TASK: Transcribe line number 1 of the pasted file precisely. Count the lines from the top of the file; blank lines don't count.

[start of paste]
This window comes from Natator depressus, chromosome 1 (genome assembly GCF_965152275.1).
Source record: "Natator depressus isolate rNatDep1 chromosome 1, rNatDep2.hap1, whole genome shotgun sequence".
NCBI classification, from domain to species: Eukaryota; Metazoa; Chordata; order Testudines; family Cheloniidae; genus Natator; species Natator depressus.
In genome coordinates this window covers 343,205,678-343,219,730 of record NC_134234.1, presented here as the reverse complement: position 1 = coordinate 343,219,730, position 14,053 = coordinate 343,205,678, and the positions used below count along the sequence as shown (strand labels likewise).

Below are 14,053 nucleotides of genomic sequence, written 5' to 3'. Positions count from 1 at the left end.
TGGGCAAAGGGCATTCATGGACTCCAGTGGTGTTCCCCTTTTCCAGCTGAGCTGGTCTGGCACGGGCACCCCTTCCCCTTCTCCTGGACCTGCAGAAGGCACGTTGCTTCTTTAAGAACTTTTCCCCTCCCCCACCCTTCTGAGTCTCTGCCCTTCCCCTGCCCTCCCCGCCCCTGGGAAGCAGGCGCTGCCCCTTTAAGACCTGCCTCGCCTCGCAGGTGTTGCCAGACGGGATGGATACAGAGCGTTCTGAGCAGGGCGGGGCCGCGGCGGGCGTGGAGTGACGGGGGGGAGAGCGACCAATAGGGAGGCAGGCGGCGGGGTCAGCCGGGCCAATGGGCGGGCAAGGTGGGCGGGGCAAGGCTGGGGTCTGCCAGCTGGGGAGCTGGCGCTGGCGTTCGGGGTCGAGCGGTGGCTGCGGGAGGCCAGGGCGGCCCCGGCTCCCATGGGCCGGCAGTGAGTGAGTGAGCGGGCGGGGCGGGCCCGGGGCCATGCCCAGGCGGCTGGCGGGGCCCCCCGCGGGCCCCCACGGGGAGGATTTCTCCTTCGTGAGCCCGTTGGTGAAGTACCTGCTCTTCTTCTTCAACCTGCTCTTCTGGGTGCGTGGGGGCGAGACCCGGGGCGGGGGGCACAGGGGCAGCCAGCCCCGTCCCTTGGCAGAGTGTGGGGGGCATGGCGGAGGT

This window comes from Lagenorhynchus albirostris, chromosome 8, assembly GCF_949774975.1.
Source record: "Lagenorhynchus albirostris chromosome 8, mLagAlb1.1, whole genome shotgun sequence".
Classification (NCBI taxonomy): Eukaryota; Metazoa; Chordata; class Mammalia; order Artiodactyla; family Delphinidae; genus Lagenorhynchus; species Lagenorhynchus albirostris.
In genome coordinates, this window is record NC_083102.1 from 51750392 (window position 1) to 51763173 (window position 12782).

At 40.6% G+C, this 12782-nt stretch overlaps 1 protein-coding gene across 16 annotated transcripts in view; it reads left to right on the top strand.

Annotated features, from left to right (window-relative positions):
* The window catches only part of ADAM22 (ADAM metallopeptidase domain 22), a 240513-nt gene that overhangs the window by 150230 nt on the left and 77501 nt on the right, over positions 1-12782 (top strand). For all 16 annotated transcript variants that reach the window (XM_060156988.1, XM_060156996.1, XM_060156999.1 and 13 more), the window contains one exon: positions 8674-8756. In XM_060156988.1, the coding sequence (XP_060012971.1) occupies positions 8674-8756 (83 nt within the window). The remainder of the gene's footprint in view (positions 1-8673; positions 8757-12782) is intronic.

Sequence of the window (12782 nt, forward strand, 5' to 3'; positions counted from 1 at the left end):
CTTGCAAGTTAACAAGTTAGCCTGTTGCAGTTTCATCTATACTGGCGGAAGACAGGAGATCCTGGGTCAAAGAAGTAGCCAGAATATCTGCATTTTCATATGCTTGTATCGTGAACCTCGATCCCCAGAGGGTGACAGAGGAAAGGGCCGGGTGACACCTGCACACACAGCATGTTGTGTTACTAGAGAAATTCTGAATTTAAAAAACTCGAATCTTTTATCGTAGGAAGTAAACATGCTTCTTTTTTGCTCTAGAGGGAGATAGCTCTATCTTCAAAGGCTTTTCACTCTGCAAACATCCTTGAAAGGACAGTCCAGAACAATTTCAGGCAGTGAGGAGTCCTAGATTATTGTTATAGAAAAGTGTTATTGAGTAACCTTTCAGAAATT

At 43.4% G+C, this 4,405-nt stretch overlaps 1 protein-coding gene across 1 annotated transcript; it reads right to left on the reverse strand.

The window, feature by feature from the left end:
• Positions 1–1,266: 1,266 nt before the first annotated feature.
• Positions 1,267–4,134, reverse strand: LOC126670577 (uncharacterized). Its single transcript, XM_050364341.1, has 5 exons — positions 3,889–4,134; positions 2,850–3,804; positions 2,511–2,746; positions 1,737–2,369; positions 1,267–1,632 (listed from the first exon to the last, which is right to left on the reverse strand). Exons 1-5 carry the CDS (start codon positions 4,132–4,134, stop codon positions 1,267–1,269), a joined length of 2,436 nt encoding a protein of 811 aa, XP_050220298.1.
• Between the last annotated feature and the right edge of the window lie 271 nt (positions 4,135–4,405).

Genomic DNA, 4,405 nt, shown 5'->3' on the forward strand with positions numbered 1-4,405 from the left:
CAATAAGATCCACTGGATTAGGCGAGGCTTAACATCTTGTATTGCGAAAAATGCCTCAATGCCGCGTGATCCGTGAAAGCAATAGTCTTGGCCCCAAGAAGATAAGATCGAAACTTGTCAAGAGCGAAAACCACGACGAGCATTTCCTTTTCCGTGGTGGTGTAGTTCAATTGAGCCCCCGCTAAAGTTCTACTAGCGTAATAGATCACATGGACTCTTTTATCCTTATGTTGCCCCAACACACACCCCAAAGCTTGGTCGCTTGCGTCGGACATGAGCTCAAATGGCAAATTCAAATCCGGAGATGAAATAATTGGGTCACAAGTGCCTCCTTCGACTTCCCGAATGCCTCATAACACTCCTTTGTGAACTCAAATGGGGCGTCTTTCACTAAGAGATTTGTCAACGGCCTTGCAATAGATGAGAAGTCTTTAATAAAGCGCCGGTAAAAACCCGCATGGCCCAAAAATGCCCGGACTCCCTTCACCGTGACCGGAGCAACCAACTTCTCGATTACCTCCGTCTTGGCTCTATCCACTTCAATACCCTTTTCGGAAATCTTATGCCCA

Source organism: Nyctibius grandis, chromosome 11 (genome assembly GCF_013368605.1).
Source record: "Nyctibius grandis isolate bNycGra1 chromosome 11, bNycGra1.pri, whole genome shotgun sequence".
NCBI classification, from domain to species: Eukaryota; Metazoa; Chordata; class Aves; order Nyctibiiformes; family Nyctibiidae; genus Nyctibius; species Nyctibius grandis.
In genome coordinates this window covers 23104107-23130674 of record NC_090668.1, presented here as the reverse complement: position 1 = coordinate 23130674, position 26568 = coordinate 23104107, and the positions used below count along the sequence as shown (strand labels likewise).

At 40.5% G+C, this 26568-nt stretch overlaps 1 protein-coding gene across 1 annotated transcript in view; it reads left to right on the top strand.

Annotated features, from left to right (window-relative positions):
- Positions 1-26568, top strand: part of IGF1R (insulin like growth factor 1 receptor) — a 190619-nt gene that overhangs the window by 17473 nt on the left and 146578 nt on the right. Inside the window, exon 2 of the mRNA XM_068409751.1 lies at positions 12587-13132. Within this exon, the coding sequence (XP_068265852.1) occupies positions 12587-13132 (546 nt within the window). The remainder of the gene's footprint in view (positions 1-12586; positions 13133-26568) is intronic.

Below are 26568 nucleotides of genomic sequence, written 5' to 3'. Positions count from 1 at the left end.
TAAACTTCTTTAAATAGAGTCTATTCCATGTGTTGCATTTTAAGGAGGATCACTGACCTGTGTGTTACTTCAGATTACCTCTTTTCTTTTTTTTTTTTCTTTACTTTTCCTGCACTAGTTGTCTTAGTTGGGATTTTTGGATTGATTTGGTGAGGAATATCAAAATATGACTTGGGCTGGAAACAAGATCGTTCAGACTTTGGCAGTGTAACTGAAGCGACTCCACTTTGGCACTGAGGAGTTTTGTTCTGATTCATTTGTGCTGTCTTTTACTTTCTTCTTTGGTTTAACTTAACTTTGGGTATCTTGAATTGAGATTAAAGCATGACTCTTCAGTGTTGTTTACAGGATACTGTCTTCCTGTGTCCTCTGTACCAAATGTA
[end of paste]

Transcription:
This window comes from Natator depressus, chromosome 1 (genome assembly GCF_965152275.1).